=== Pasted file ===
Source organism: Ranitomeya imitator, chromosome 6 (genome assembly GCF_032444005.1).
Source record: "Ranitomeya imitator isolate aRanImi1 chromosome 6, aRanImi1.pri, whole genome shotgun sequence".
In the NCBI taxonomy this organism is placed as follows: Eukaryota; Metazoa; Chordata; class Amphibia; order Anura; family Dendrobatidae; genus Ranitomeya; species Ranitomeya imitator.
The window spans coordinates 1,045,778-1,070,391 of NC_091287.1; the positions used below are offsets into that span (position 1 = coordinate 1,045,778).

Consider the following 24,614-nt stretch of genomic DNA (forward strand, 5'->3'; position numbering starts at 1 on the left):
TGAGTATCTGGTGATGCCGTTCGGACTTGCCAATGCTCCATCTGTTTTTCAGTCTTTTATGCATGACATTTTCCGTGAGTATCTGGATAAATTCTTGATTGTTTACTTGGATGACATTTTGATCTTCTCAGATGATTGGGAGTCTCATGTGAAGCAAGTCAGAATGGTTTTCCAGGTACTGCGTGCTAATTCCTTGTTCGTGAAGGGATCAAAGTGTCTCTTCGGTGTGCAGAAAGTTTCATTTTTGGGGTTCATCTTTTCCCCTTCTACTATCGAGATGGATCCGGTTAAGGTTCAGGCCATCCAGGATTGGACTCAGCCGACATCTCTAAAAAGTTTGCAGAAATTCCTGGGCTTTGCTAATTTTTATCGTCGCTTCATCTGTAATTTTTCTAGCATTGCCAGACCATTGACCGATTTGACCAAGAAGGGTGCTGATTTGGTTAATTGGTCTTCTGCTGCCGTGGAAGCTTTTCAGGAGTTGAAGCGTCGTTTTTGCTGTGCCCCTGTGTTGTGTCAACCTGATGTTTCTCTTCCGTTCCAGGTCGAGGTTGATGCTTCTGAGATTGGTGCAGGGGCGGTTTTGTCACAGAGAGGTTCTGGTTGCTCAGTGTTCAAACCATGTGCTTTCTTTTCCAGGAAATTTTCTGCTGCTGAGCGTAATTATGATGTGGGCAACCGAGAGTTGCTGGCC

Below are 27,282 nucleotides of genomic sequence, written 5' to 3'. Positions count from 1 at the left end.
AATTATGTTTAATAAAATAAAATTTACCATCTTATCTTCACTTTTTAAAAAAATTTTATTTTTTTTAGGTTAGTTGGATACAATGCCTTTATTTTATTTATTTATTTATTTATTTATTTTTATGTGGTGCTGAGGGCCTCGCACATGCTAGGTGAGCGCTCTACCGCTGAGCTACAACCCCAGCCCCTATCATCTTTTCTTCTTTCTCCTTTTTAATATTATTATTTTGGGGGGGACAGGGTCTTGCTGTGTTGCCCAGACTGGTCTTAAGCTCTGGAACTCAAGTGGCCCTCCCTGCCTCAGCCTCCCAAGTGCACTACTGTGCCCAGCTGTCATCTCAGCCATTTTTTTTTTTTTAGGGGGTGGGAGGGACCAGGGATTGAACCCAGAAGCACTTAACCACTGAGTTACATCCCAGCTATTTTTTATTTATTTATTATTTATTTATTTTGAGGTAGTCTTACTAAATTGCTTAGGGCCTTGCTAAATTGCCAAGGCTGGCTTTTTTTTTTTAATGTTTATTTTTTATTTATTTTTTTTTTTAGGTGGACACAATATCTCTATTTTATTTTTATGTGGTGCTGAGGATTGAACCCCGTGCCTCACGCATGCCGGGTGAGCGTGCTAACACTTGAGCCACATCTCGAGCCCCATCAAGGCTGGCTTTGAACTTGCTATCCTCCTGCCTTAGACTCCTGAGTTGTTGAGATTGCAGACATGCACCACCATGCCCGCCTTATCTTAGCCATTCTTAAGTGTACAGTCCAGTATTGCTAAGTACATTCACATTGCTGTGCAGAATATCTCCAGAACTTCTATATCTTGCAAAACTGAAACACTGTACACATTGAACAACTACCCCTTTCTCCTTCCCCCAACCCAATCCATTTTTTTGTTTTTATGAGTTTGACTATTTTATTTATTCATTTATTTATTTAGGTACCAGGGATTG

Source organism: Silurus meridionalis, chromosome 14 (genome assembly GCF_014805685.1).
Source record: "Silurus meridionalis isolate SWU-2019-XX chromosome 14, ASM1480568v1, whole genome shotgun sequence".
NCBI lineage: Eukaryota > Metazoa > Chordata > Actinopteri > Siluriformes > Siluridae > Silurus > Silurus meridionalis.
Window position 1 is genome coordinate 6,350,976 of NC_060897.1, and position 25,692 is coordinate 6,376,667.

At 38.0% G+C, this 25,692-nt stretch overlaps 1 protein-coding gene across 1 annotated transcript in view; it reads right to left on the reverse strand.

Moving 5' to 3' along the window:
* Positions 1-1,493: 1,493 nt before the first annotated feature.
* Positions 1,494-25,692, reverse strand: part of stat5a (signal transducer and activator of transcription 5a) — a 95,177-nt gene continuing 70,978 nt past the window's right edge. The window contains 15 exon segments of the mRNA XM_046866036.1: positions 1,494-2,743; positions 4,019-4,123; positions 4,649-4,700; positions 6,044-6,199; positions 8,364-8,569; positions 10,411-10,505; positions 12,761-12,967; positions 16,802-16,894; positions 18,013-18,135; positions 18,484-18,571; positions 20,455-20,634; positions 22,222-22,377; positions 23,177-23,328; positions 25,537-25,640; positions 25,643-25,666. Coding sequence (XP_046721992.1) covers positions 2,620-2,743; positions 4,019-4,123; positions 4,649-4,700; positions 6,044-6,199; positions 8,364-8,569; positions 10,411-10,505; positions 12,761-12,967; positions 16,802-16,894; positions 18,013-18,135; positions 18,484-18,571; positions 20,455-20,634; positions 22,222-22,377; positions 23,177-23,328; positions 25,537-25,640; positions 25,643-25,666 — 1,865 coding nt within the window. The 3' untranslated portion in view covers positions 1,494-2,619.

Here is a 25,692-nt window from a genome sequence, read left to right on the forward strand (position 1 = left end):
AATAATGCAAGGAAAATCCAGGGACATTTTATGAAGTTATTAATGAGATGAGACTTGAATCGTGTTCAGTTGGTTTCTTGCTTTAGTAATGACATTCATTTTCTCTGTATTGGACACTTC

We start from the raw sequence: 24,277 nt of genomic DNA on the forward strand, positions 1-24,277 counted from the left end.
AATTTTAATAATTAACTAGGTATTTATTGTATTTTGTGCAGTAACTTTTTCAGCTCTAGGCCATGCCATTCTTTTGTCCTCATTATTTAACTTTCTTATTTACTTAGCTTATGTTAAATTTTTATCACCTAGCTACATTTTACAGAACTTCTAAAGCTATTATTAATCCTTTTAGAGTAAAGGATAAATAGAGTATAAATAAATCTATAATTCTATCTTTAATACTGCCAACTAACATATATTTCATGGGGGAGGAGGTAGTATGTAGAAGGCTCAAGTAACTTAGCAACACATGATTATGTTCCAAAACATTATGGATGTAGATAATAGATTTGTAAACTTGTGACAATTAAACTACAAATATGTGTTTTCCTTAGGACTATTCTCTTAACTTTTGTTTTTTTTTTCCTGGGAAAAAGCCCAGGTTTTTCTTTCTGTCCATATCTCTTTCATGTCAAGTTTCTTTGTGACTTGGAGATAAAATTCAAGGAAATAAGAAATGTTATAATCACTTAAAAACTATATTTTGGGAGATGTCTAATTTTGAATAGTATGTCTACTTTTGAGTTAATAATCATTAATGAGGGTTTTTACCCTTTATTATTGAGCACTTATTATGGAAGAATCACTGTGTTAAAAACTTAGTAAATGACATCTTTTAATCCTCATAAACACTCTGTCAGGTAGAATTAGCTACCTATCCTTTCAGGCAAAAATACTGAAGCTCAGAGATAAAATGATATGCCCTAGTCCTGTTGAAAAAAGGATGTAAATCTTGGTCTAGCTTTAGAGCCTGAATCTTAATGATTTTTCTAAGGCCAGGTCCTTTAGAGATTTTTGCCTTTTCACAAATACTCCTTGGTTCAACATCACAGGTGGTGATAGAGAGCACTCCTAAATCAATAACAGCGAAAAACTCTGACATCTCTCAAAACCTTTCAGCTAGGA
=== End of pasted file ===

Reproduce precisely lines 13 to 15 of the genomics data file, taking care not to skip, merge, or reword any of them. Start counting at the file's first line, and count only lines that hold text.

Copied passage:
At 38.0% G+C, this 25,692-nt stretch overlaps 1 protein-coding gene across 1 annotated transcript in view; it reads right to left on the reverse strand.

Moving 5' to 3' along the window:
* Positions 1-1,493: 1,493 nt before the first annotated feature.